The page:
The local transgender community and allies have a long history of fighting for more equitable treatment of transgender inmates in the custody of D.C.'s Department of Corrections (DOC). The issues have ranged from having DOC staff recognize an inmate's stated gender identity to securing placement of transgender inmates in gender-appropriate facilities to ensuring input from the transgender community when such issues arise.
Earlier this month, however, the Associated Press reported the story of Ophelia De'lonta, geographically nearby at the Buckingham Correctional Facility for men in Dillwyn, Va., about 50 miles west of Richmond, but possibly a world away when it comes to her status as a transgender woman. As the AP reported, De'lonta has filed suit against the Virginia Department of Corrections requesting they provide her with gender-reassignment surgery as treatment for her Gender Identity Disorder (GID). This comes after her crude attempt at performing the surgery herself. If De'lonta, 50, wins her case, it would be a first in the U.S. There are other transgender inmates, however, pursuing the same outcome.
''I represent a transgender woman (Vanessa Adams) who is in the Federal Bureau of Prisons,'' says Jennifer Levi, director of the Transgender Rights Project at the Boston-based Gay & Lesbian Advocates & Defenders (GLAD). ''Because she was not diagnosed with Gender Identity Disorder prior to coming into the prison system, she was denied, categorically, any medical care relating to her GID. Not unlike Ophelia De'lonta, she eventually also mutilated her own genitals.''
While Levi points to a number of similar cases, she grants that GID is a relatively rare – though serious – condition, and one that demands treatment, as would any other medical condition. More common, she says, is the need to fight for such treatment.
''There are certainly other examples of stigmatized medical conditions,'' explains Levi, who joined GLAD in 1998. ''HIV was one of them. We used to hear a lot of cases where somebody was not being provided HIV meds. … There had to be a huge amount of advocacy to make sure that prison officials understood the seriousness of the medical condition and the importance of drug protocols when someone goes into prison. That education is ongoing. I expect this will be as well.''
While Levi reckons that discrimination, rather than some benign misunderstanding, is largely to blame for the mistreatment of transgender inmates, she is hopeful that her client's case, which is nearing resolution, and De'lonta's, stand a good chance of winning.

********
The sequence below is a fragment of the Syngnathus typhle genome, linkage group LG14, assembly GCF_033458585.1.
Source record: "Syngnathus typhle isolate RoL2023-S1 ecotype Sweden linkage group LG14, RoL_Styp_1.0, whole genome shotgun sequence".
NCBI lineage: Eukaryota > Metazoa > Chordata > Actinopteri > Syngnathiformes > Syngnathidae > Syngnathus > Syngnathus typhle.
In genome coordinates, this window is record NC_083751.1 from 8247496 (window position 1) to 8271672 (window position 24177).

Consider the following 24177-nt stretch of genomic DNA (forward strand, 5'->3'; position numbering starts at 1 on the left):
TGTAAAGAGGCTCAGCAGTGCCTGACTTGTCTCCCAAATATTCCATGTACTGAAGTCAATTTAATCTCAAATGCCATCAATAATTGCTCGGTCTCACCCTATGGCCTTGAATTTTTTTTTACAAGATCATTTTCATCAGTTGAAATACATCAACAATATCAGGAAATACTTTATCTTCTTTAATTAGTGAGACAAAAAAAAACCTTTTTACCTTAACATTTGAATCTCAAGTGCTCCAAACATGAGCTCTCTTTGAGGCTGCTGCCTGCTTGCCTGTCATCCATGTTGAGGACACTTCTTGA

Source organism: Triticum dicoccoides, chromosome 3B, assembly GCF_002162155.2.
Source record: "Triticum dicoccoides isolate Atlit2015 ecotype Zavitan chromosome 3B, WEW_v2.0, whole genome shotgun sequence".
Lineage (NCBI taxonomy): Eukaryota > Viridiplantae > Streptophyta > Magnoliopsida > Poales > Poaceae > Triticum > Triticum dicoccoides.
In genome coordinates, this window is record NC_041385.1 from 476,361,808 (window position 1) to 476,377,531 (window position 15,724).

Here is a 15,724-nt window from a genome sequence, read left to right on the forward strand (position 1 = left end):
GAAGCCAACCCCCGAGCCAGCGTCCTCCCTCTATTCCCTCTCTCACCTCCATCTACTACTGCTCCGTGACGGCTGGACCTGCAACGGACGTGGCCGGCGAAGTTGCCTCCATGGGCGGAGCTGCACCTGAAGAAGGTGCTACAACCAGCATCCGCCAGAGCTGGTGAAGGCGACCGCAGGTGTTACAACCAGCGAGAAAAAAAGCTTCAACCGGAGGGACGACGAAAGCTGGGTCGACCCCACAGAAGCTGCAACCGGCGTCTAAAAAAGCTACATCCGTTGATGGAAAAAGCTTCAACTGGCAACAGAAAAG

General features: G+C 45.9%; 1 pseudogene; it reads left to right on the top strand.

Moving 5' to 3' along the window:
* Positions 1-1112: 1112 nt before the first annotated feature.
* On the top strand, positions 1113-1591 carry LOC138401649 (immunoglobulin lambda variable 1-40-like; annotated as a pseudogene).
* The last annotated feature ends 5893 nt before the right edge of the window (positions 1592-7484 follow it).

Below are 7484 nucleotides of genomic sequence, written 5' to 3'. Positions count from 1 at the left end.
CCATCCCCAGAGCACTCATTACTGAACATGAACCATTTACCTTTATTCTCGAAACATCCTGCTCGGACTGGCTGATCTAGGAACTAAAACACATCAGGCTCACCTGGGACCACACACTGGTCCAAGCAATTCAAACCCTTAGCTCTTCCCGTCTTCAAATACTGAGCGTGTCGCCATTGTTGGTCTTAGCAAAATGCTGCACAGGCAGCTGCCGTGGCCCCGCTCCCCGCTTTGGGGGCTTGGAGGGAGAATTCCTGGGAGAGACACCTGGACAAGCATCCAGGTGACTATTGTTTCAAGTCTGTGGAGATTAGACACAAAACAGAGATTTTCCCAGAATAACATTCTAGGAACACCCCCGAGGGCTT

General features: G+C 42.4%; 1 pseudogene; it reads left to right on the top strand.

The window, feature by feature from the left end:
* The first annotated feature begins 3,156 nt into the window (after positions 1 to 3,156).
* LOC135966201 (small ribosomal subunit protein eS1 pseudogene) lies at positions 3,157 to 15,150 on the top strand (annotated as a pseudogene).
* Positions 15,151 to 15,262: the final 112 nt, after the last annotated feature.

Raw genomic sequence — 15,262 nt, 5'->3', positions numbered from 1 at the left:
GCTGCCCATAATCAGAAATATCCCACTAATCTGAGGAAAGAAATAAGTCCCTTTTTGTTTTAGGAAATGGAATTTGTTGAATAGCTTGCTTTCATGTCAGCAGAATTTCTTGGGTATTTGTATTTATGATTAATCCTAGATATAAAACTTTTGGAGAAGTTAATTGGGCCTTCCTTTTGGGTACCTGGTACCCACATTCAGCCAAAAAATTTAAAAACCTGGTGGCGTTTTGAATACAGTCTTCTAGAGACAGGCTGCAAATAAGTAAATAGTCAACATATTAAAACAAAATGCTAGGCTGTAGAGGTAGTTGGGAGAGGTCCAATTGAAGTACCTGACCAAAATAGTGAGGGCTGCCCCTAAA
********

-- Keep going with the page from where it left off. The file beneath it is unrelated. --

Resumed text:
''I think our client presents a very strong case,'' she says. ''The prison has already reversed its position around excluding medical care for people who don't come into the system without a (GID) diagnosis. They simply recognized it's not constitutionally defensible. So my client has a very good legal case that she's going forward with. I think that Ophelia De'lonta does as well. She already had a case in order to be provided hormones. That was an important first step.''
Should De'lonta's June 3 filing eventually force Virginia to provide her with gender-reassignment surgery, that may also be a sort of first step, rather than a final victory. As Levi points out, GLAD still fields 10 to 20 calls monthly from transgender inmates, often dealing with medical issues.
''In many of these cases, you have very detailed medical plans that require the prison to provide [gender-specific] hygiene and grooming items, and prison officials just flat-out refusing to do so,'' she says. ''It's a hard systemic problem to address.…
''If we are successful in getting individual care and treatment for our client, unfortunately that doesn't change automatically the denial that other inmates receive. That will take a longer educational process. It needs to include training at the highest levels. The law is pretty clear in this area, as it happens. It's just that getting the prison staff and administrators to actually follow the law is a big challenge.''